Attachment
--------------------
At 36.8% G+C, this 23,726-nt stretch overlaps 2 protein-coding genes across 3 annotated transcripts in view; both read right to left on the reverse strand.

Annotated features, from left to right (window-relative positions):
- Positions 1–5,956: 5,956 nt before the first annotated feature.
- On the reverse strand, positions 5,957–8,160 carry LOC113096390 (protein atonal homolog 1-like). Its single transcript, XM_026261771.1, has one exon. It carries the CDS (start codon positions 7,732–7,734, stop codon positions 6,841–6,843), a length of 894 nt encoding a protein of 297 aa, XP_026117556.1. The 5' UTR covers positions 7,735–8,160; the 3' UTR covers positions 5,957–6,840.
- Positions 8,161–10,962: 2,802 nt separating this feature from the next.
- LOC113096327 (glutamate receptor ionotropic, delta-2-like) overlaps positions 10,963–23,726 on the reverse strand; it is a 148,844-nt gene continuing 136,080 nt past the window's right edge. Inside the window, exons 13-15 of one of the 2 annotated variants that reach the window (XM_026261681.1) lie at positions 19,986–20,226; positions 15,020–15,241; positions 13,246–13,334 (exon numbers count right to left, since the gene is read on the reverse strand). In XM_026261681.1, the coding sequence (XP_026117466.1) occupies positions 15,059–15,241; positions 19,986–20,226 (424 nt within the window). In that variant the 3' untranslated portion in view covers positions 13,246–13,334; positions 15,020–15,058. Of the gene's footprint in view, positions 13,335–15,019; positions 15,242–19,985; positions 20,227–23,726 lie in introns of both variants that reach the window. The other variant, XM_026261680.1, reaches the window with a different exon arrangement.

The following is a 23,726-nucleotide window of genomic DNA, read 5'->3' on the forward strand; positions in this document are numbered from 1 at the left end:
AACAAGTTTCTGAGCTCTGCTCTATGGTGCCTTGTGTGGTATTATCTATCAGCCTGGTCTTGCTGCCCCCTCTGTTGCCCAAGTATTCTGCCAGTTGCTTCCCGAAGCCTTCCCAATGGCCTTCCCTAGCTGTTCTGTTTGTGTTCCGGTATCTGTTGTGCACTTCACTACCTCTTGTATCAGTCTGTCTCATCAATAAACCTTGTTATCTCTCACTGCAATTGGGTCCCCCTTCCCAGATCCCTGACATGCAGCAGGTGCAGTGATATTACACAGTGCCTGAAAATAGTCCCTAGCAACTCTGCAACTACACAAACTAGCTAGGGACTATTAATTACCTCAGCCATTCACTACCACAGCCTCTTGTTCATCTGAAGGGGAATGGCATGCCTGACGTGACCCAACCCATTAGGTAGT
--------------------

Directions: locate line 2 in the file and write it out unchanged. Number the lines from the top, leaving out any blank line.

Annotated features, from left to right (window-relative positions):